Electoral Bulletins of the European Union
Regional election in Murcia, 28 May 2023
Issue #4


Issue #4


José Miguel Rojo

Issue 4, January 2024

Elections in Europe: 2023

On May 28th, regional elections were held in twelve of the seventeen autonomous communities of Spain. In addition, on that day the members of all city councils across the country (more than eight thousand) were elected, including the forty-five councils of Murcia.

The context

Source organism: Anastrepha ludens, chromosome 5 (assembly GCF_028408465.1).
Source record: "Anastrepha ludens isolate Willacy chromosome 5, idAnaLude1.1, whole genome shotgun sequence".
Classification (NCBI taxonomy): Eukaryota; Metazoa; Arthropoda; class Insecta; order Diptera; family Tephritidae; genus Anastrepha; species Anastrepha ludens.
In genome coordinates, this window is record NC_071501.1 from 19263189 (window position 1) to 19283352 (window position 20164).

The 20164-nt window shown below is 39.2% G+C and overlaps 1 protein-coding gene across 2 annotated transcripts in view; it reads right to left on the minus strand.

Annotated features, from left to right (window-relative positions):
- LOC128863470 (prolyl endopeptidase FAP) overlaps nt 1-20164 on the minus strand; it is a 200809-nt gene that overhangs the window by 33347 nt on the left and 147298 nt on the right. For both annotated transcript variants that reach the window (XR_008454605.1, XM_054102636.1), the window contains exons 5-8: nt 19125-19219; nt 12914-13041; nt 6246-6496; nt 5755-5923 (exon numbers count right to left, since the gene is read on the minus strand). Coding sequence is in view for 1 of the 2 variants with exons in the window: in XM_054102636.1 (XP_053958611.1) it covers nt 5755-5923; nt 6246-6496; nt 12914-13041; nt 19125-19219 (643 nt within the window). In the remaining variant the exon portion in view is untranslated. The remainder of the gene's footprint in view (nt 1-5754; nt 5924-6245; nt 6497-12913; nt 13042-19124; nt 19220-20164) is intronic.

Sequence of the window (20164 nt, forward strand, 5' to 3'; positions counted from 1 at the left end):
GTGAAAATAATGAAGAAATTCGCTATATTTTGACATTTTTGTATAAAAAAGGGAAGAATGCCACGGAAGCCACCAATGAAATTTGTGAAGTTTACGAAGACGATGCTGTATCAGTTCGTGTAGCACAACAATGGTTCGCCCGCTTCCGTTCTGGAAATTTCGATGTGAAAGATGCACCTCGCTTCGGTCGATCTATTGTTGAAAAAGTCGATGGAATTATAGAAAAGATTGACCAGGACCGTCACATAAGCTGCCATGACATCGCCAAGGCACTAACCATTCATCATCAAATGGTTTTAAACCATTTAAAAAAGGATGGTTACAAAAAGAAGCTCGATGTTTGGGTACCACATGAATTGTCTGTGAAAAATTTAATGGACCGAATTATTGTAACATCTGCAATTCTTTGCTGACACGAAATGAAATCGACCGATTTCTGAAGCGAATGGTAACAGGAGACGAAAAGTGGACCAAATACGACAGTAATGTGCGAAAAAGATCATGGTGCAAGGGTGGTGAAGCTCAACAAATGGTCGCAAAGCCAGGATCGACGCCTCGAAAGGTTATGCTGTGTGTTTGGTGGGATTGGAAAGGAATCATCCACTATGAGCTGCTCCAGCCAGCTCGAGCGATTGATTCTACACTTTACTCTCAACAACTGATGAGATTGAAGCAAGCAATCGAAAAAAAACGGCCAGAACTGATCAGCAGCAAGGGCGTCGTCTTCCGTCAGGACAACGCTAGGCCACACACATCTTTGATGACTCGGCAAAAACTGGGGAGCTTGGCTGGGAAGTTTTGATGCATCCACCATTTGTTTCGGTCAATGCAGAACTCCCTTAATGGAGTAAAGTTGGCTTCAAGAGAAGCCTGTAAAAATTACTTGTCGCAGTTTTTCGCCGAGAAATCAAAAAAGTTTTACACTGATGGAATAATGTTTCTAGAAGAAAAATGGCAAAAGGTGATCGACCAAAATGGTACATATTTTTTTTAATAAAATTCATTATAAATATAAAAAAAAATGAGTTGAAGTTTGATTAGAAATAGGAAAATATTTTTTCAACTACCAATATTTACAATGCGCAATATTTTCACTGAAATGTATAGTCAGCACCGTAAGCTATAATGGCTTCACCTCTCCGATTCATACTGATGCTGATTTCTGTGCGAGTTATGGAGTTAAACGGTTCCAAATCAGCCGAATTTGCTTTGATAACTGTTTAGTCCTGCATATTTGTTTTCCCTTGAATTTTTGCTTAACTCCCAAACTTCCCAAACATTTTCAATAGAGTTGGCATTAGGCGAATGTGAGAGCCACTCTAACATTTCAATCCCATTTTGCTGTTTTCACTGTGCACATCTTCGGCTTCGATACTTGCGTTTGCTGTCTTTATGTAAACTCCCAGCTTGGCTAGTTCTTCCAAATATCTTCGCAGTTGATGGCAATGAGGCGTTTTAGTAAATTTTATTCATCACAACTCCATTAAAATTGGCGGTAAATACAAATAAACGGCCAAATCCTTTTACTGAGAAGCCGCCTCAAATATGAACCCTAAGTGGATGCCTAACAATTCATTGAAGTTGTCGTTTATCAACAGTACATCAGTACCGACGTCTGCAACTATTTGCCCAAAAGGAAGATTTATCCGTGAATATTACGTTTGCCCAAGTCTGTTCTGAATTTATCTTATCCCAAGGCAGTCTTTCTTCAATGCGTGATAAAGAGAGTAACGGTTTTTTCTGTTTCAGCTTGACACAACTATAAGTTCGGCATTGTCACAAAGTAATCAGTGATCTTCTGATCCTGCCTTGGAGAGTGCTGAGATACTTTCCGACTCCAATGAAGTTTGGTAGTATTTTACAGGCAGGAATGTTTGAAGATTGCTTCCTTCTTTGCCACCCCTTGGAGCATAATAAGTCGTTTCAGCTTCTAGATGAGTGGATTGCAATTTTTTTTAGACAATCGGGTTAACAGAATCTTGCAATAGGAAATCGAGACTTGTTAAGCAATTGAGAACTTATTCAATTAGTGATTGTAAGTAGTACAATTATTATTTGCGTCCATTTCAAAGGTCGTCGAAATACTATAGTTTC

Murcia’s 10th Legislature, which ended last May, was in a convulsive stage and prone to controversy. On top of four major crises that hit this community during the period 2019-2023 (the floods of autumn 2019, the anoxia and ecological crisis of the Mar Menor also in autumn 2019, the coronavirus and the economic and energy crisis due to the war in Ukraine) the region was subject to significant political instability. In March 2021, the coalition government, then formed by the Popular Party (PP, EPP) and Ciudadanos (Cs, RE) broke down and the minority coalition partner decided to file a motion of no confidence together with the PSOE (S&D) against President Fernando López Miras. That motion of no confidence included the coordinator of the liberal Ciudadanos party as a candidate for the presidency, despite the fact that this formation came third in the 2019 elections and only had 6 of the 45 seats that make up the Regional Assembly. The motion of no confidence ended up being a great failure: part of the Ciudadanos MPs dissociated themselves from the initiative and supported the continuity of the Popular Party in power. In exchange, they kept their seats in the government, although their party had considered the coalition broken. This generated a great debate throughout the country on the allegations of political transfugitivism. However, the weakness of the Popular Party was evident. It had just lost the elections to the PSOE in 2019 — by a few hundred votes and for the first time since 1991 —, had obtained the lowest number of seats since 1987, had to form the first coalition government of democracy in the Region of Murcia and, in addition, found itself with the need to shore up its legislative agenda with a somewhat uncomfortable third partner: the radical right of Vox (ECR), a party that participated in the majority of support for the government, conditioning some measures (such as requesting greater parental control over the educational talks given in schools), although without being part of the executive.